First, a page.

Japan’s celebrations for Naomi Osaka’s fourth Grand Slam title went into orbit Saturday, with an astronaut tweeting congratulations from the International Space Station.
Osaka’s 6-4, 6-3 triumph over America’s Jennifer Brady in the Australian Open final was hailed in Japan — and beyond — as astronaut Soichi Noguchi wrote from space “Naomi Osaka, congratulations on the victory,” with a gold-medal emoji.
Japan’s media said it brought prospects of a gold medal at the coronavirus-delayed Tokyo Olympics “a big step closer.”
At a large pub in the Japanese capital, there was no roar of celebration but plenty of excitement from fans at socially distanced tables.
“She was perfect. I expected her to win this game, because she won against Serena (Williams), and that was a good performance,” said Moeko, 40, describing herself as the Japanese player’s “biggest fan.”
“She is such a great player, and such a good person,” Moeko, a cheerleading coach, told AFP.
Major broadcasters flashed news of the 23-year-old’s latest Grand Slam win, which added to victories at the 2018 U.S. Open, the 2019 Australian Open and the 2020 U.S. Open.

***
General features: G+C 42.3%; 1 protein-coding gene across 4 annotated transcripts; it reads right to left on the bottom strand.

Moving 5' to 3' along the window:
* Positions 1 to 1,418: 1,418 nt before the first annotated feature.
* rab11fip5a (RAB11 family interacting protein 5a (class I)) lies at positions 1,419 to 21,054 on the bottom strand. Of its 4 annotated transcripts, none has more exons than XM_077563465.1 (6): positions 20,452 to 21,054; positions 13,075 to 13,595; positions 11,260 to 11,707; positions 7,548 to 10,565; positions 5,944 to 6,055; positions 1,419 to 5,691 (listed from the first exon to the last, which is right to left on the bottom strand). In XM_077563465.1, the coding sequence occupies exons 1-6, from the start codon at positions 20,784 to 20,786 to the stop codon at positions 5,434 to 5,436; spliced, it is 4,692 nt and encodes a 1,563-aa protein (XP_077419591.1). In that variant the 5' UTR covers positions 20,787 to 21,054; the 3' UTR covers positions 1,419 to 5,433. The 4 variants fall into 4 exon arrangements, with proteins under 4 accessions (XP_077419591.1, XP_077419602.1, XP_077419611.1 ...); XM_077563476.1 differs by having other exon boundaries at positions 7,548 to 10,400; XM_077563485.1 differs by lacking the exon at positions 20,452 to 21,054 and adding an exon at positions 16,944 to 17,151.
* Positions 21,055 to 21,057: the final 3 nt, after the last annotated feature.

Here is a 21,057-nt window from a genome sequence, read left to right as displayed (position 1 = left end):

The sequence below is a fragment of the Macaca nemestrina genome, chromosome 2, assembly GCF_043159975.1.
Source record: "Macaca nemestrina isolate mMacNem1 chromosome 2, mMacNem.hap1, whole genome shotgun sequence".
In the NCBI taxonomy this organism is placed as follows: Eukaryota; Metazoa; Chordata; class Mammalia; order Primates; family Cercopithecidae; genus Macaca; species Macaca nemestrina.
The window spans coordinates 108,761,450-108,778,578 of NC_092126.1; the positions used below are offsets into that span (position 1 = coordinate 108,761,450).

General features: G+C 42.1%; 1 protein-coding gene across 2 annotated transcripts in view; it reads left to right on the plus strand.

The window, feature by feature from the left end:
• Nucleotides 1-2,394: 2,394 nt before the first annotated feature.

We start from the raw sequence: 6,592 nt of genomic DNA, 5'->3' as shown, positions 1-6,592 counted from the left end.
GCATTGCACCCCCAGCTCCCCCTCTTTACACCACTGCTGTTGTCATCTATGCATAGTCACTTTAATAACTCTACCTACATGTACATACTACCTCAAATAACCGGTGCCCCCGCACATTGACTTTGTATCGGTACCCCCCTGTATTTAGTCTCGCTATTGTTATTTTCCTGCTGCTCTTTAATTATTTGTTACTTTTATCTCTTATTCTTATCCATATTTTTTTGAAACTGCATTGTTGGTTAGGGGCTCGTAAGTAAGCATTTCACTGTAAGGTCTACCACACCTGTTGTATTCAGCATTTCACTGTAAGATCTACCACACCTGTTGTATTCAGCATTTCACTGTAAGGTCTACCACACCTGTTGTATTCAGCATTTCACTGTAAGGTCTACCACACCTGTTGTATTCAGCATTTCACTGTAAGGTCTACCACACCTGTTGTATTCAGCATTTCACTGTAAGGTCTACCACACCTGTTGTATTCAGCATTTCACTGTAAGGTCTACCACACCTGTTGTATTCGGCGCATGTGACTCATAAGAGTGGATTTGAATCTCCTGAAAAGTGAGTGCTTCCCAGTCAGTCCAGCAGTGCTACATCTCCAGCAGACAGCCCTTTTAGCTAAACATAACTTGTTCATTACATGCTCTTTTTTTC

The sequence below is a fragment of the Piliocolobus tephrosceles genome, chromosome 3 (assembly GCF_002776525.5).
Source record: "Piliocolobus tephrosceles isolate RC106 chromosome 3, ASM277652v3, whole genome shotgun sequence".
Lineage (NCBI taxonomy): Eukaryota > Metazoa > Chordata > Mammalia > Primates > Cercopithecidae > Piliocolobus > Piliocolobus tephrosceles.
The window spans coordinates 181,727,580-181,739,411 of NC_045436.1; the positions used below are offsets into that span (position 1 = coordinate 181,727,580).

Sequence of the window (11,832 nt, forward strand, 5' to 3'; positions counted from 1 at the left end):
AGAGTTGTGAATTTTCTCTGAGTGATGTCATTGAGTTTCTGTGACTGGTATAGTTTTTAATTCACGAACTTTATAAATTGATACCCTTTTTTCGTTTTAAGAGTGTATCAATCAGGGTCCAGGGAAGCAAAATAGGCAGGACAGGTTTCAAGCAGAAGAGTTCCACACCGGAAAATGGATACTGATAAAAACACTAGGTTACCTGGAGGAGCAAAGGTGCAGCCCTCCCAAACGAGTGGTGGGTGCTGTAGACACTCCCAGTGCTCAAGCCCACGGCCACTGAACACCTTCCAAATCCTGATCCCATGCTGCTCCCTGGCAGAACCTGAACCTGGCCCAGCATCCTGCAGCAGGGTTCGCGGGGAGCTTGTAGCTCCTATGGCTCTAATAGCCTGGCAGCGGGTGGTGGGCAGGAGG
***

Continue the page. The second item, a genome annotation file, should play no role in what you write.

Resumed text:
“Osaka got a big step closer to winning the gold medal at the Tokyo Olympics,” the Nikkan Sports daily said of the player, who is a leading face of the games in her home nation.
“The Australian victory is a barometer for the gold medal” at the Tokyo Games, where tennis matches are played on the same type of court, the newspaper said — calling Osaka “the queen of hard courts.”
Osaka has said she is still keen to compete at the Tokyo Olympics, which were delayed by one year by the pandemic and are due to open in July.
“It wasn’t easy to prepare during the coronavirus pandemic, but she played excellently,” said Kenichiro Yamanishi, chair of the Japan Tennis Association.
“The season has just begun ahead of the Tokyo Olympics this summer. I am looking forward to an even greater performance,” Yamanishi said.
At the Tokyo pub, 17-year-old Riko, watching the final with her family, said Osaka was popular among her friends and other young people. “She’s amazing,” she said.
Yumi, a 38-year-old paralegal, told AFP she had been sure Osaka would win.
“Of course I feel proud,” she said. “Japan is a closed island, but she is completely different… I am really proud of her, as a Japanese person.”
“She made an effort for Black Lives Matter, and she can make a big difference to people’s views, not only in Japan but in other Asian countries.”
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